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March 24 is World TB Day

March 22, 2017

March 24 is World TB (Tuberculosis) Day. It’s a good time to remember that although TB might be forgotten by most, it is not gone. In the early 1900s TB killed one out of every seven people living in the United States and Europe. Even though that is no longer the case, the Centers for Disease Control and Prevention (CDC) estimates that today about a third of the world’s population is living with TB. Statistics from the CDC tell us that in 2015 there were almost 10,000 TB cases in the United States and worldwide, 10.4 million people became sick with TB and there were 1.8 million TB-related deaths.

You cannot get TB from surfaces such as clothes, drinking glasses, shaking hands or eating utensils. TB is a bacteria that is spread through the air when someone with active TB of the lungs or throat coughs, laughs, sings, or sneezes. People near the sick person can breathe in the germs. TB germs can live in your body without making you sick. This is called latent TB. This means you have inactive (sleeping) TB germs in your body and they cannot be passed on. However, if they become active and multiply, you will get sick with TB disease and can spread the TB germ.

Most often, TB bacteria grow in the lungs causing symptoms such as a bad cough, chest pain and coughing up blood or sputum. Other symptoms are often weakness, fatigue, weight loss, chills, fever and night sweats. Active TB is treated by taking antibiotics for 6 to 9 months. Even though people can feel better after a few weeks of treatment, they can develop Multidrug resistant TB (MDR-TB) if they stop taking antibiotics early. MDR-TB takes longer to treat with more expensive drugs which have more side-effects. Extremely drug resistant TB (XDR-TB) develops when MDR-TB second-line drugs are also misused or mismanaged.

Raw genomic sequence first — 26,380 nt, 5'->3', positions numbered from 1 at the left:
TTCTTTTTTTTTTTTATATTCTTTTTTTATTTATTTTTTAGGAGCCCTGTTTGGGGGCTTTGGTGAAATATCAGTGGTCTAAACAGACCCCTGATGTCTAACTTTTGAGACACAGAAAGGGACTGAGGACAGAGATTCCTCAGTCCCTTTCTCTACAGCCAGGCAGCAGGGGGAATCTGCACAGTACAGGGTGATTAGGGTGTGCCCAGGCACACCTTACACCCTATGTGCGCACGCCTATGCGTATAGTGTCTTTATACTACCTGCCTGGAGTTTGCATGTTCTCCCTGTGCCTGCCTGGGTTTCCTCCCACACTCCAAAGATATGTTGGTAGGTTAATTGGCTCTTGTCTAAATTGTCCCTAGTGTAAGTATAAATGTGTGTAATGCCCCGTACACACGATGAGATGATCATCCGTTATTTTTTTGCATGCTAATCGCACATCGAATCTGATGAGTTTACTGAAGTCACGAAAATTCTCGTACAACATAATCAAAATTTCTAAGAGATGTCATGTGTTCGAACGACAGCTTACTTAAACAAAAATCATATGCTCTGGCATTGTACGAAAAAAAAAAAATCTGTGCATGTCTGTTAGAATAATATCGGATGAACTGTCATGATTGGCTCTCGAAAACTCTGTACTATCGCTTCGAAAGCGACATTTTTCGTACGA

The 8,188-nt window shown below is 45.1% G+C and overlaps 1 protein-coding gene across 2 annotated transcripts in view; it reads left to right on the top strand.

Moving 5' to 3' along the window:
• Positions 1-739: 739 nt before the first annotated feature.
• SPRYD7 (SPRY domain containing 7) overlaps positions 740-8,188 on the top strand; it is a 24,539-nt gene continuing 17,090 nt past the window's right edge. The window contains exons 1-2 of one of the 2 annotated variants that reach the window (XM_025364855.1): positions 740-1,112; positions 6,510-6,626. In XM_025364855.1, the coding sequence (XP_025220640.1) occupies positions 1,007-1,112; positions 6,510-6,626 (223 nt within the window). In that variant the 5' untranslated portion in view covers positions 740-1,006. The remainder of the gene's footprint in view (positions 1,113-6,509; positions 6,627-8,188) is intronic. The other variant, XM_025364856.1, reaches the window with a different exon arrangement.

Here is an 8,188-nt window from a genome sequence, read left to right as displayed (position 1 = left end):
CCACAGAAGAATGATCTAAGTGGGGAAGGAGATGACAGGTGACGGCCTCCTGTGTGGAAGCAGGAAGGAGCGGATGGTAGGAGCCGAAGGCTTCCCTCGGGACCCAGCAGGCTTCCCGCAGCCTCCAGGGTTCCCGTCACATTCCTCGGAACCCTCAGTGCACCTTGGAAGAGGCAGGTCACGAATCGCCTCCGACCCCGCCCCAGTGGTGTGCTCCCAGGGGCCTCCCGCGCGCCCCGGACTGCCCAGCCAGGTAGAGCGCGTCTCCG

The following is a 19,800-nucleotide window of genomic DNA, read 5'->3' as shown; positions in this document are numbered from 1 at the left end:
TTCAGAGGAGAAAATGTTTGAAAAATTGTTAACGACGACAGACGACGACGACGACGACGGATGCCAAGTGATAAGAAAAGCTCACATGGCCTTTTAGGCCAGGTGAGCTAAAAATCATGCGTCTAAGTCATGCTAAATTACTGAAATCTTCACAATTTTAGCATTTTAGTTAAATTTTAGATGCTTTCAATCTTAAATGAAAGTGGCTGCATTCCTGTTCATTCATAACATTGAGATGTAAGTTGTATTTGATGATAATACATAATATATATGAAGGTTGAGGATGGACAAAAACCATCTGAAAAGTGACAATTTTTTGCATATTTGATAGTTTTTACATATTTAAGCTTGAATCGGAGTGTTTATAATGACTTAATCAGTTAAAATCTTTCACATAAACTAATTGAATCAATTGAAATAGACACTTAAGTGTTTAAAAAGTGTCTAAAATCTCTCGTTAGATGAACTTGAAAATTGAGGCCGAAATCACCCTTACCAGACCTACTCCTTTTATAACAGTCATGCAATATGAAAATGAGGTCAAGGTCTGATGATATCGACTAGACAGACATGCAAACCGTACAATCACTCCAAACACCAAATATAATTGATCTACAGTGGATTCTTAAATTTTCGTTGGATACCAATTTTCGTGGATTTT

During 2016, 15 known cases of latent and 3 cases of active TB were identified in Kendall County and followed by Kendall County Health Department. Kendall County Health Department conducts contact investigation and case management for TB cases, offers TB testing and provides treatment, if needed, to those at high risk for developing TB. “Directly observed therapy” (DOT) provided to persons experiencing active tuberculosis supports these patients in taking their medication as prescribed for cure and to prevent the development of multi-drug resistant TB, which is a growing international threat. For more information on tuberculosis, please contact the Kendall County Health Department at (630) 553-9100 or visit us at www.kendallhealth.org.

Serving the Residents of Kendall County Since 1966
811 W. John Street, Yorkville, IL 60560   •   630-553-9100